(Are your area midwives allowed to attend VBACs?)

Oh, if the diet you referred to isn't the Brewer diet go to:

The Lord bless you with a wonderful birth,
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#6 of 7 Old 01-02-2002, 03:48 PM
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I'm sorry to barge in, but this has really been an issue for me. I haven't had a caesarean, but I have been induced twice for "pre" pre-eclampsia, and I didn't learn about the Brewer diet until I was about six months pg with #2. After that, during my Bradley class, I followed the Brewer diet really well until the last couple of weeks. I plan on being extremely rigid in my next pregnancy, because I feel that I can't blame my increased bp on diet because I messed up a bit at the end (bp went up anyhow, felt like it wasn't so helpful) as well as coming up with some kind of anti-stress activities for every day. And I won't work the last month--just be a mom and enjoy pregnancy!

Anyhow, the mw who delivered #2 said I may just always have elevated pressure and may always have to be induced. I would rather not, but even though I have faith in women's bodies in general, I don't have faith in my own to be able to give birth w/o induction, w/o pre-eclampsia. It didn't happen either time until around 37 or 38 weeks.

The issue about all this is that I would like to look into homebirth, and I worry that all this would be an issue.
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#7 of 7 Old 02-22-2002, 02:03 AM
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I had planned a home birth with my first, but ended up with a hospital C-section b/c of what we thought was toxemia. Turns out, my blood pressure never went back down after he was born, so it was simply adult-onset hypertension (genetic from my Dad's family).

Second baby attended by OB in hospital, induced, had fourteen hour labor on Pit and magnesium sulfate (so I was bedridden) with no painkillers (except 5 mg morphine which I couldn't even feel). Tore 7cm in vaginal wall, also other tears, BP plummeted after birth, lost blood & required 4 unit transfusion. It was bad.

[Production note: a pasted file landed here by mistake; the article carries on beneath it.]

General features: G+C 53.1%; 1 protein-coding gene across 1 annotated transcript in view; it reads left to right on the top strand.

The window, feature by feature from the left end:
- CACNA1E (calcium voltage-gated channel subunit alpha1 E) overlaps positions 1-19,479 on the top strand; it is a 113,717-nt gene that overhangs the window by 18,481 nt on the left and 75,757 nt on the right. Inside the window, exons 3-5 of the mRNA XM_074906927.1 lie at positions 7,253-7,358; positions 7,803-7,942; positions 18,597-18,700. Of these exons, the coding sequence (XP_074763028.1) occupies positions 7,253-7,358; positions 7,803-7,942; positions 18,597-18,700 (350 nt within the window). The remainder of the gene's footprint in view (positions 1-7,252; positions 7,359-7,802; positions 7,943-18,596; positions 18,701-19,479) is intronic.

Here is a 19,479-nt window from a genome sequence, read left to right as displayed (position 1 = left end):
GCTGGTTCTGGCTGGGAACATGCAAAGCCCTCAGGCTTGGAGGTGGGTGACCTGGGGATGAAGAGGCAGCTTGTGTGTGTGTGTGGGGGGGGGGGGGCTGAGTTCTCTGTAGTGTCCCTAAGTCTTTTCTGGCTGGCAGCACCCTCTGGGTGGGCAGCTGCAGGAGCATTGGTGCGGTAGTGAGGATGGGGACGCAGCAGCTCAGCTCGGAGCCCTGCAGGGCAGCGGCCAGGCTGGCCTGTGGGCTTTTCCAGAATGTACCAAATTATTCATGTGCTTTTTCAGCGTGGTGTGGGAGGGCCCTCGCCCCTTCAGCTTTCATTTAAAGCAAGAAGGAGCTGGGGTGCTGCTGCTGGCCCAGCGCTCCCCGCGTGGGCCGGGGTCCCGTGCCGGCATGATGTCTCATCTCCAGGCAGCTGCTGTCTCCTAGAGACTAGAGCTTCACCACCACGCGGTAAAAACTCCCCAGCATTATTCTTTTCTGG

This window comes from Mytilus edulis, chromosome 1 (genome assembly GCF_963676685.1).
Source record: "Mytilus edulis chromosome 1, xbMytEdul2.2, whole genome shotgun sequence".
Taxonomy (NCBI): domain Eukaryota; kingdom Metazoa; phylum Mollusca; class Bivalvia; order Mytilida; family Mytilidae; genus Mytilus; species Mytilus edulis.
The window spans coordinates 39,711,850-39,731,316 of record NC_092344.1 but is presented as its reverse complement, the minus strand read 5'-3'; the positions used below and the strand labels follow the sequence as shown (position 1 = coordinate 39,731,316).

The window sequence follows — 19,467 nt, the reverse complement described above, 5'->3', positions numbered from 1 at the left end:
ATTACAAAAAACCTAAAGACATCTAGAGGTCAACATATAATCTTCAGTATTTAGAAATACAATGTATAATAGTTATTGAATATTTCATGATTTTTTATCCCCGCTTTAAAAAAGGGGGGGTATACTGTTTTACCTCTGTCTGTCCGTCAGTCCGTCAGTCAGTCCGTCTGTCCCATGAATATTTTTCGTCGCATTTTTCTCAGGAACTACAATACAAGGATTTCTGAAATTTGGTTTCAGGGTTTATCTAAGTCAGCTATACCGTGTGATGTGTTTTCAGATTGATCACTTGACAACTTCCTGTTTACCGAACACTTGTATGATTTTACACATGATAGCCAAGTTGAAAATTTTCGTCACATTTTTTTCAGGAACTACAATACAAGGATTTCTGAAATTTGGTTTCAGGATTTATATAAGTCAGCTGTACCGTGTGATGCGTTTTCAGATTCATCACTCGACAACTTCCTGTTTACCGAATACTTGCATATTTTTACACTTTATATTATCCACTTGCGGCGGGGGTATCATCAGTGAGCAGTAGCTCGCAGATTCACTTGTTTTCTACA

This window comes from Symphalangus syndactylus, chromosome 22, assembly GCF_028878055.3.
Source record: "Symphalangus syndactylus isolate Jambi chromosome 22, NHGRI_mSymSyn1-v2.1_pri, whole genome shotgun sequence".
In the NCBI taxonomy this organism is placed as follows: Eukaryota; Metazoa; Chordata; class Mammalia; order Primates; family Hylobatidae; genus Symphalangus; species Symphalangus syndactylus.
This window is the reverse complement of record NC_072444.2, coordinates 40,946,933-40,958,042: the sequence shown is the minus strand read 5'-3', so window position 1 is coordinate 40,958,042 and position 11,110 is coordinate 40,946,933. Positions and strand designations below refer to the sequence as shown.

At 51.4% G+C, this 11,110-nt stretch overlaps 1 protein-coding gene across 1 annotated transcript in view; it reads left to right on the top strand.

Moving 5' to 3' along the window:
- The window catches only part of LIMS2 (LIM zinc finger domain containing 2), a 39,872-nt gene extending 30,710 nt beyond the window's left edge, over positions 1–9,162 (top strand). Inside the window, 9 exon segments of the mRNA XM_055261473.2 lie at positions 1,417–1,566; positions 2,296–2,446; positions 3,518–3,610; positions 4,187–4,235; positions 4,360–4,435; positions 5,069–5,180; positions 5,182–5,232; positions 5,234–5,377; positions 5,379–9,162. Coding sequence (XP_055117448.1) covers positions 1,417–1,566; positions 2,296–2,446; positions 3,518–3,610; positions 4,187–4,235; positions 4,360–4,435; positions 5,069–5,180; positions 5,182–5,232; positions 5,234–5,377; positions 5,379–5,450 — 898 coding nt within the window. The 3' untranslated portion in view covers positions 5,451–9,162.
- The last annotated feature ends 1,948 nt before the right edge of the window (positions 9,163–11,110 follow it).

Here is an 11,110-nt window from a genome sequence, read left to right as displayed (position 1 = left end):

I have been informed of a few things by my lay midwife and/ or OB....
1. Toxemia, if it happens, *usually* only happens with first baby and doesn't reoccur with subsequent ones.
2. Diet makes a huge difference (Brewer's). In my case it didn't seem to work because, as we found out later, it wasn't actually toxemia.
3. VBAC is a risk in later deliveries but only if you're induced. If it's a natural labor there is almost zero risk of rupture. Lay midwives in my area are more than willing to undertake VBACs. It's totally normal for them. However, OB's and CNM's would definitely consider VBACs a high risk and you'd probably be precluded from even using a CNM. Also, it seems that although the risk is reduced after a subsequent natural birth, once a VBAC, always a VBAC to the medical community.
4. Lay midwives in my area are also more than willing to undertake a woman who has had toxemia or pre-eclampsia. The key is diet and monitoring your BP for trouble. You can always transfer to an OB if you need to. That's what they're there for - true illnesses!

I am now pregnant with my third (due in August) and am truly conflicted about who will attend the birth. I still have high BP, am scared to go back to the hospital because of the terrible experience last time, but at the same time am losing confidence in my own ability to birth/ safety of birthing at home, for me. Let me say that I am STRONGLY supportive of homebirth in general and believe that it is the safest alternative for most women. If I had had true toxemia you'd better believe I'd have birthed my second at home.